Museum organisations have one common goal: to tell the stories of their collections to audiences locally, nationally and worldwide.
In fact, increasingly, that worldwide focus has become more apparent. The Internet, as a whole, has enabled cultural organisations to propel themselves on a global platform to a much broader audience, where visitors can search for everything from armadillos to Zulus, horse armour to Celtic shoes (just some of the searches we’ve had on our website lately).. at all times of the day! Social media, in particular, is now one of the key ways we have to communicate with these ever-curious visitors.
But, what is it we do to ensure our social media presence entertains and engages our audiences, whilst highlighting those all-important diverse and internationally important collections?
Here’s what I think the key things are..
1. Know your brand
First, let’s start with the brand guidelines; the core of all the messages we promote externally. We aim to “inform, educate and inspire” museum visitors; both in the traditional visitor sense and online. This is the essence of what we’re about, and it’s important our social media platforms achieve all (or most) of these things. One of the things I’m proudest to have accomplished whilst here is the creation of a Pinterest presence. Having seen the work other similar museums have achieved on this platform, I knew it was something that would appeal to and inspire our global audiences and align with our own brand image. From Women’s Fashion to Turkey Red textiles, it’s all there waiting to be discovered…
2. Know your voice
A key step to take is to develop a clear, distinct and consistent tone of voice across your social media channels. There may be #hashtags and 140 characters on Twitter and comments and likes on Facebook, but the one thing that should remain steady is your tone. Since coming on board with the Digital Media team, I’ve ensured that lively, informative and friendly tone is something that sets us apart and encourages our audiences to get in touch; show us their photos and write about their experiences within our museums. Being seen as open and friendly is vital to keeping audiences engaged.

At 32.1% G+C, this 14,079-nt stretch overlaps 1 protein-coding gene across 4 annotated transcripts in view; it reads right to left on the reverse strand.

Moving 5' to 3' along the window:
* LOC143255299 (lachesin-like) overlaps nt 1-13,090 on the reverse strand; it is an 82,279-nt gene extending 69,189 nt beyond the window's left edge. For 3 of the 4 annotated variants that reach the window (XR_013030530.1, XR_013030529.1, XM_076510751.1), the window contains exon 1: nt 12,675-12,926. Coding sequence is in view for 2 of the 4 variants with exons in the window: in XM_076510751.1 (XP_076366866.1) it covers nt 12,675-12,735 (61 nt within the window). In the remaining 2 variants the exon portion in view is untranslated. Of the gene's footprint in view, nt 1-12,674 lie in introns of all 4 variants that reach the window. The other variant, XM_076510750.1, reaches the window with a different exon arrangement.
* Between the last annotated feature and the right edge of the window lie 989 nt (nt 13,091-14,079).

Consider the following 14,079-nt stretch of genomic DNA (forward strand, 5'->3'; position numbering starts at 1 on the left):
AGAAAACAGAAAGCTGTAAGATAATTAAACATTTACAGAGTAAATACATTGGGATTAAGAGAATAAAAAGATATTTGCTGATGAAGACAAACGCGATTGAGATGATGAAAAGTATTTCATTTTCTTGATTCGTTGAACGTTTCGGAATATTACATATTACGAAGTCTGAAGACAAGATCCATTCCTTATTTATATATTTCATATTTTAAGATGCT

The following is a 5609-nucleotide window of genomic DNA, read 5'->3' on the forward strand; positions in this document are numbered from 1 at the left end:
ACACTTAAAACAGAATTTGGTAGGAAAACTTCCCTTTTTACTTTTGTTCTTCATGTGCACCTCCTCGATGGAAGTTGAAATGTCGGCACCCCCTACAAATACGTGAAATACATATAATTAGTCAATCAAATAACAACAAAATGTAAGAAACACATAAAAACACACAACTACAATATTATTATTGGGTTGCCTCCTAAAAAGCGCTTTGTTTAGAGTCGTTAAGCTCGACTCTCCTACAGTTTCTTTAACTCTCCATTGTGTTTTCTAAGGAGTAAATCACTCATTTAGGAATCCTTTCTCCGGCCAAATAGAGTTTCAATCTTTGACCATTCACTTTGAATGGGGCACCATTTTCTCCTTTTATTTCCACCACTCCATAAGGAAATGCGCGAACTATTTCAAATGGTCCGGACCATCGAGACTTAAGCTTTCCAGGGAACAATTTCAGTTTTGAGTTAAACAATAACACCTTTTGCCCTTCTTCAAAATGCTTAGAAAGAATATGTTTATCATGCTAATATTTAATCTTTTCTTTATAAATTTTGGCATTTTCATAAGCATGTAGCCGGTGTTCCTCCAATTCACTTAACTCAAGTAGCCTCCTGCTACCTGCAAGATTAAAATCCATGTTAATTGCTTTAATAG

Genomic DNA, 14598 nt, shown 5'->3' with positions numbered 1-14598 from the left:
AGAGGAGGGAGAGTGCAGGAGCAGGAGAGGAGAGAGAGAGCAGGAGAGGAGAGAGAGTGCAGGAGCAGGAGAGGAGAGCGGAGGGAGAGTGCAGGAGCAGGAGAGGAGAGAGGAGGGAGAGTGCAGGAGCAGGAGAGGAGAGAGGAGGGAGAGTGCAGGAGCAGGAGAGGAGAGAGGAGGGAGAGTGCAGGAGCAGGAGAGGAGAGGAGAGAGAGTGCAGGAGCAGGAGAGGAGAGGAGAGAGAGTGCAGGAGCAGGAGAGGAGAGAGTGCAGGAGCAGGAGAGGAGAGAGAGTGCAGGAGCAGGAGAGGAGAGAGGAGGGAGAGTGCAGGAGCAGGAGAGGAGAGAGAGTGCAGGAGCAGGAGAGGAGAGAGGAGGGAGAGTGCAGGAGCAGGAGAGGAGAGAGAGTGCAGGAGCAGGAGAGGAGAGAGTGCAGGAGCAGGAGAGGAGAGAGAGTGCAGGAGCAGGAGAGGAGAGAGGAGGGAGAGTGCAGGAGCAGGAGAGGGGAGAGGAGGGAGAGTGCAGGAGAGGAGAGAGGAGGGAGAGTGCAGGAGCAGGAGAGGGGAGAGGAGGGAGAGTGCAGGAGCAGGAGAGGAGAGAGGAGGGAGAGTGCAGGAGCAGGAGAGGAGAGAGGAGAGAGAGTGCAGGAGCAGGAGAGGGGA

3. Know your audiences
We’ve been beavering away recently trying to really determine who our core audiences are and what interests them, in detail. This is such a major part of ensuring social media content engages with the right museum audiences. National Museum of Flight regulars might be passionate about Concorde whilst National Museum of Rural Life visitors might want to learn more about everyday life on a working farm. It’s our job to get the right message across to the right people in the right way.
4. Plan for the future, but leave room to react
Some of the best content we have produced during my time with the team have been spur of the moment reactions to topical relevant points of interest. For example, PacMan on Google Maps, the release of the Imitation Game film, and the Great Museum Bake-off. On that note, however: don’t be the brand who jump on every popular culture reference. If it feels natural, take it and make it your own. If it doesn’t, discard it.
However, equally, strategising for the future has enabled us to spend quality time conjuring up those creative ideas which you’ll be seeing in days, weeks and months to come. Having plotted World Book Day in our calendar, we set off in search of Morven Donald – our Library and Information Assistant – to let us go behind the scenes in the depths of National Museums Scotland’s library archives for one of our most popular blog posts this year.
5. And finally.. have fun!
After all, some of the best content can come out of being playful. Take this April Fools fish we posted about on Facebook recently for example. Certainly one that hit the headlines with STV Edinburgh!
One thing I am hopeful I will leave as a lasting legacy from my time working with the Digital Media team at National Museums Scotland is a clear awareness of the importance of managing social media as a key way of “informing, educating and inspiring” our global audiences for years to come. And a fond appreciation for pinning some ‘Beautiful Bugs‘ on Pinterest… 😉